There is a near unanimity of a new ‘great game’ manifesting itself in the maritime domain in which the control of sea lanes and ports would be the game changer. China seems to have taken the lead in this new geopolitical chess game with President Xi Jinping’s pet geopolitical project—the ‘Belt and Road Initiative’ (BRI)—which seeks to redraw the map of the Asian landmass while preventing India from adopting a more systematic approach to the region.
Responding to Xi’s grand strategy, the Modi government has also responded with the ‘Act East Policy’ which is aimed at substantial improvement of India’s relations with Southeast Asia where many countries remain deeply apprehensive of Chinese intentions in the wider maritime theatre.
Modi’s just-concluded visit to Indonesia, Malaysia and Singapore is a clear manifestation of India ‘acting east’. While characterising Singapore as India’s “springboard to ASEAN” and “a gateway for India to the East”, Modi has declared that the ASEAN must form the geographic core to any Indo-Pacific architecture. China is keeping a close watch at India’s engagement through strategic dialogues, military exercises and security agreements with many Indo-Pacific countries.
Matching China’s own tactics in its backyard, India is also trying to make innovative use of trade and diplomacy as its strategic arsenals. But the success rate of the BRI coupled with India’s perceptible lack of an alternate vision is putting a spanner in New Delhi’s efforts to effectively deal with Chinese manoeuvres.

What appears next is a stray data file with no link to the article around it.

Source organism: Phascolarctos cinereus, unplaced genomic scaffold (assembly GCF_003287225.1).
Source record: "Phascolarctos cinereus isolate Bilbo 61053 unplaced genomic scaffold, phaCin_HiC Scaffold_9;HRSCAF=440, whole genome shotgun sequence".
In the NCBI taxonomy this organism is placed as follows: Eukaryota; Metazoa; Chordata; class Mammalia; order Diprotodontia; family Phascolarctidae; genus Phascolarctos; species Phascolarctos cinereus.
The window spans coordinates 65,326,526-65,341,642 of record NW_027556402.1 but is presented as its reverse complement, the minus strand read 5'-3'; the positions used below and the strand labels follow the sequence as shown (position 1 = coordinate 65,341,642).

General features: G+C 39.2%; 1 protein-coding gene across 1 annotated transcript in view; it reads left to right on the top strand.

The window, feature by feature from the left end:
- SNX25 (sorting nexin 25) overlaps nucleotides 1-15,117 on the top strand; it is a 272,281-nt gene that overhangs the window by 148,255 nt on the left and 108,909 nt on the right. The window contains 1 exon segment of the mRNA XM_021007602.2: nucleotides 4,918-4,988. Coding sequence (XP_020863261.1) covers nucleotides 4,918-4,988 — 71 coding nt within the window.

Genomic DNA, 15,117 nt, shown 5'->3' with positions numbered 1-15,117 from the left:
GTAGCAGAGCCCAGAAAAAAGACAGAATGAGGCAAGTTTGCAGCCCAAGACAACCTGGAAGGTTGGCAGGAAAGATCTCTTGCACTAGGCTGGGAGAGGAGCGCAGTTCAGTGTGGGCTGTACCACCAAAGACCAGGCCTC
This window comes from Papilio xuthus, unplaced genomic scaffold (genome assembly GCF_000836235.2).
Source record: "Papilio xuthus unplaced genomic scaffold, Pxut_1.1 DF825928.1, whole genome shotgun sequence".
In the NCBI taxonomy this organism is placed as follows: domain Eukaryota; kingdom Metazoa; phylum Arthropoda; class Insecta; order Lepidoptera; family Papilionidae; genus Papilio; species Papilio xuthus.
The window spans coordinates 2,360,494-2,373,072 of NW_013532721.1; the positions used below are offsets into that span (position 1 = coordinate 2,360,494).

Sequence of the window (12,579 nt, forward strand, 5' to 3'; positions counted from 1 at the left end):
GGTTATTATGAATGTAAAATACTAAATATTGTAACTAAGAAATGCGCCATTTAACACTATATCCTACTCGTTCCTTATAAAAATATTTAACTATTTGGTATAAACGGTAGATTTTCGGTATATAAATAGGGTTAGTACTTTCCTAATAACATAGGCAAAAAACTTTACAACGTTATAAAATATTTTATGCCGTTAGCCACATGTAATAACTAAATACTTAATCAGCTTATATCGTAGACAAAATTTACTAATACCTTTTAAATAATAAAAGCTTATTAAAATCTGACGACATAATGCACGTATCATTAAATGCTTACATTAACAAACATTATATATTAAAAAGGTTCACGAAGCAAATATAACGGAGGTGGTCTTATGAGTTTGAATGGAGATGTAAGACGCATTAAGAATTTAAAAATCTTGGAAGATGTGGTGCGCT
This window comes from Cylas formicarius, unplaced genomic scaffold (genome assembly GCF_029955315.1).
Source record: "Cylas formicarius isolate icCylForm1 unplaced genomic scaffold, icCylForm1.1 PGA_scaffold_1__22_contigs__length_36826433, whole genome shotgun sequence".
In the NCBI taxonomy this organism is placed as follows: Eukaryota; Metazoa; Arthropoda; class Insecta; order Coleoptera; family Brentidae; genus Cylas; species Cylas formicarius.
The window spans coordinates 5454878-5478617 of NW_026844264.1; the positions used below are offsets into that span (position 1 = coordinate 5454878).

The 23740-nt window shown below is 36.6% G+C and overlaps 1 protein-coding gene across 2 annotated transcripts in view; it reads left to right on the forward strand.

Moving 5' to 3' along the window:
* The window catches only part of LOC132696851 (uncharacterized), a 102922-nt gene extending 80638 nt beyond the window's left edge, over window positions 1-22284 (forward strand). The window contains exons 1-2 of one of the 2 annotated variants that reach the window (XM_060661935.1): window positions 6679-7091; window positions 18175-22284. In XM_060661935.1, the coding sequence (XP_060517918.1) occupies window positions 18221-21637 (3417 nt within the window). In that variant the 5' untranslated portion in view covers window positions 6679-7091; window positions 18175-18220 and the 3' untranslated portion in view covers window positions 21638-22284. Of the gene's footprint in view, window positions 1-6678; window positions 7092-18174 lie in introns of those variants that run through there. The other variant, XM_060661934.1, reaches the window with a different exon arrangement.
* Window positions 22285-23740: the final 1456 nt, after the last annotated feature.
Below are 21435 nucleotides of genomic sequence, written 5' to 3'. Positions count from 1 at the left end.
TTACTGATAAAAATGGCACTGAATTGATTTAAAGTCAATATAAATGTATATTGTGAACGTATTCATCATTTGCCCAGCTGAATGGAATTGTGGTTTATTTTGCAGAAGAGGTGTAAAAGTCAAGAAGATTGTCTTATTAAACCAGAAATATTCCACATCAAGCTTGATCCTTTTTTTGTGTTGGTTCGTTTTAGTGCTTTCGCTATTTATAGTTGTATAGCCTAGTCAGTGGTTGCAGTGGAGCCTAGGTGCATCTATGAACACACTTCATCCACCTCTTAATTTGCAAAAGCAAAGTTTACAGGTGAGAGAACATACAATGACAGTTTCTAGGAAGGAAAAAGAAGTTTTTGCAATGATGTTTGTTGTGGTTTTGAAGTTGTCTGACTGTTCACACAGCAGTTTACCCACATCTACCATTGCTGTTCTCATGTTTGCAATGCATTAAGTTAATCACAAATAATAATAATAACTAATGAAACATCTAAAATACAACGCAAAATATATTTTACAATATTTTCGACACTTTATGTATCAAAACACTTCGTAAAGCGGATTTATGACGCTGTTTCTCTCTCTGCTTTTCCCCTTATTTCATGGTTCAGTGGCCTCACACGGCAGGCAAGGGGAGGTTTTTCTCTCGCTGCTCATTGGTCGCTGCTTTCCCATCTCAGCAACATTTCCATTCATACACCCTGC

And the evolving dynamics of Russia-India-China dialogue, the SCO, and the Brazil, Russia, India, China and South Africa (BRICS) are also seen as components of New Delhi’s balancing act between Washington and Beijing. As illustrated by the resent ‘informal summit’ between Xi and Modi, and Modi’s positive comments at the recent Shangri-La Dialogue, India’s hedging approach might be the most politically expedient device in the time of unprecedented disruptions in global geopolitics.
However, structural factors demand India increase its strategic alignment with the US in order to balance the security concerns emanating from China’s aggressive stance. In fact, when Modi referred to India’s conception of the Indo-Pacific as common rules-based order which is “based on the consent of all, not on the power of the few” and “based on faith in dialogue, and not dependence on force,” who could have missed his obvious reference to China riding roughshod over its neighbours?
The Modi government has time and again advocated freedom of navigation and adherence to rules-based order in various international forums, and what Modi argued at the Shangri-La Dialogue was the reiteration of this principle without directly pointing an accusing finger at China for its aggressive posture in South China Sea.
However, the US defence secretary James Mattis was less guarded in his address at the Shangri-La, when he argued that “China’s policy in the South China Sea stands in stark contrast to the openness of our strategy.” Subsequently, Mattis’ praise of Modi for underlining the dangers of massive debts is a clear reflection of close alignment between New Delhi and Washington about BRI’s ‘debt-trap diplomacy’.
It is therefore in India’s strategic interest that the Indo-Pacific emerges as a multipolar region which is structurally capable of countering the potential hegemony of one state, however powerful it may feel.
Updated Date: Jun 05, 2018 18:34 PM